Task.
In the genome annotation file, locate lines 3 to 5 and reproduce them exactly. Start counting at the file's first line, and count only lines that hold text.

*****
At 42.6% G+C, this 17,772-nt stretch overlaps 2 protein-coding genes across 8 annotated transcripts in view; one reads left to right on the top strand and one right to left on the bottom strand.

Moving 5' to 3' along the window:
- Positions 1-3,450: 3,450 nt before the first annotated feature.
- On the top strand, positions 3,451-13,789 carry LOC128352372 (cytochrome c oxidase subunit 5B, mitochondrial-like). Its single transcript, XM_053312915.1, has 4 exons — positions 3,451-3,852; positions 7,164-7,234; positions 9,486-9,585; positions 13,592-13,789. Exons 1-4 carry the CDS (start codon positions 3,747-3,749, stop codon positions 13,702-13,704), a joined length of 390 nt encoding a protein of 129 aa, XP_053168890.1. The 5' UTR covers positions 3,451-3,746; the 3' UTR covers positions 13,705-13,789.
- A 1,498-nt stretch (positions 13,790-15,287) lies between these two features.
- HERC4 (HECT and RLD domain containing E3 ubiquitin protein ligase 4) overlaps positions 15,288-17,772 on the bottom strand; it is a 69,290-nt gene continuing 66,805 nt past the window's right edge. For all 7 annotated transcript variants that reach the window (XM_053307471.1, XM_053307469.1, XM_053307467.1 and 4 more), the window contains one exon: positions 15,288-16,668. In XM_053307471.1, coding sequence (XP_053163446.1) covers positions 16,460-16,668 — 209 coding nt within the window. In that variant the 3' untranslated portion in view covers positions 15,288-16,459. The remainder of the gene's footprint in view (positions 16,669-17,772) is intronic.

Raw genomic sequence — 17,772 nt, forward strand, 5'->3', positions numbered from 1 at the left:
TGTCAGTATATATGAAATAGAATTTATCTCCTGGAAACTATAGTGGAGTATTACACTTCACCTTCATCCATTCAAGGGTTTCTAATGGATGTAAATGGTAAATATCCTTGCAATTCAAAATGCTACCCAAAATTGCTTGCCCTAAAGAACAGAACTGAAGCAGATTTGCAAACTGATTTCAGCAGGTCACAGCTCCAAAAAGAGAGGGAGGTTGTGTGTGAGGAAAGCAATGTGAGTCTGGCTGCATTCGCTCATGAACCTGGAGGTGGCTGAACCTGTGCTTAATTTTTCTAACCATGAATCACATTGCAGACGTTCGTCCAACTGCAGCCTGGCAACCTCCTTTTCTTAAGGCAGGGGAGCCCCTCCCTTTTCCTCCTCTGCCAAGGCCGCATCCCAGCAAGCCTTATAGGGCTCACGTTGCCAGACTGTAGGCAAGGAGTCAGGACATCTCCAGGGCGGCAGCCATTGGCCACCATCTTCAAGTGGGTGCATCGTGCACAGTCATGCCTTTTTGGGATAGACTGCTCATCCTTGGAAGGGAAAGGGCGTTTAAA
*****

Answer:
- Positions 1-3,450: 3,450 nt before the first annotated feature.
- On the top strand, positions 3,451-13,789 carry LOC128352372 (cytochrome c oxidase subunit 5B, mitochondrial-like). Its single transcript, XM_053312915.1, has 4 exons — positions 3,451-3,852; positions 7,164-7,234; positions 9,486-9,585; positions 13,592-13,789. Exons 1-4 carry the CDS (start codon positions 3,747-3,749, stop codon positions 13,702-13,704), a joined length of 390 nt encoding a protein of 129 aa, XP_053168890.1. The 5' UTR covers positions 3,451-3,746; the 3' UTR covers positions 13,705-13,789.
- A 1,498-nt stretch (positions 13,790-15,287) lies between these two features.